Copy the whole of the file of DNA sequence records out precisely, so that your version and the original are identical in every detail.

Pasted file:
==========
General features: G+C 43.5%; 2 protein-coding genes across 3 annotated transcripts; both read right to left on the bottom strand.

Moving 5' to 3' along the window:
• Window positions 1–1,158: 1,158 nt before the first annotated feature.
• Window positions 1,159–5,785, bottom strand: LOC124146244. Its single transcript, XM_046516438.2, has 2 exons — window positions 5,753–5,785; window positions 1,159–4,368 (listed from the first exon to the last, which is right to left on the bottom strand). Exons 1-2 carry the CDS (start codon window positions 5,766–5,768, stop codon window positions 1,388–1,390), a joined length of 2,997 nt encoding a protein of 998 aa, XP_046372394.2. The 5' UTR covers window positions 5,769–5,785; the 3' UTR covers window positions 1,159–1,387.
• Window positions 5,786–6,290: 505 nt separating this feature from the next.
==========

General features: G+C 43.5%; 2 protein-coding genes across 3 annotated transcripts; both read right to left on the bottom strand.

Moving 5' to 3' along the window:
• Window positions 1–1,158: 1,158 nt before the first annotated feature.
• Window positions 1,159–5,785, bottom strand: LOC124146244. Its single transcript, XM_046516438.2, has 2 exons — window positions 5,753–5,785; window positions 1,159–4,368 (listed from the first exon to the last, which is right to left on the bottom strand). Exons 1-2 carry the CDS (start codon window positions 5,766–5,768, stop codon window positions 1,388–1,390), a joined length of 2,997 nt encoding a protein of 998 aa, XP_046372394.2. The 5' UTR covers window positions 5,769–5,785; the 3' UTR covers window positions 1,159–1,387.
• Window positions 5,786–6,290: 505 nt separating this feature from the next.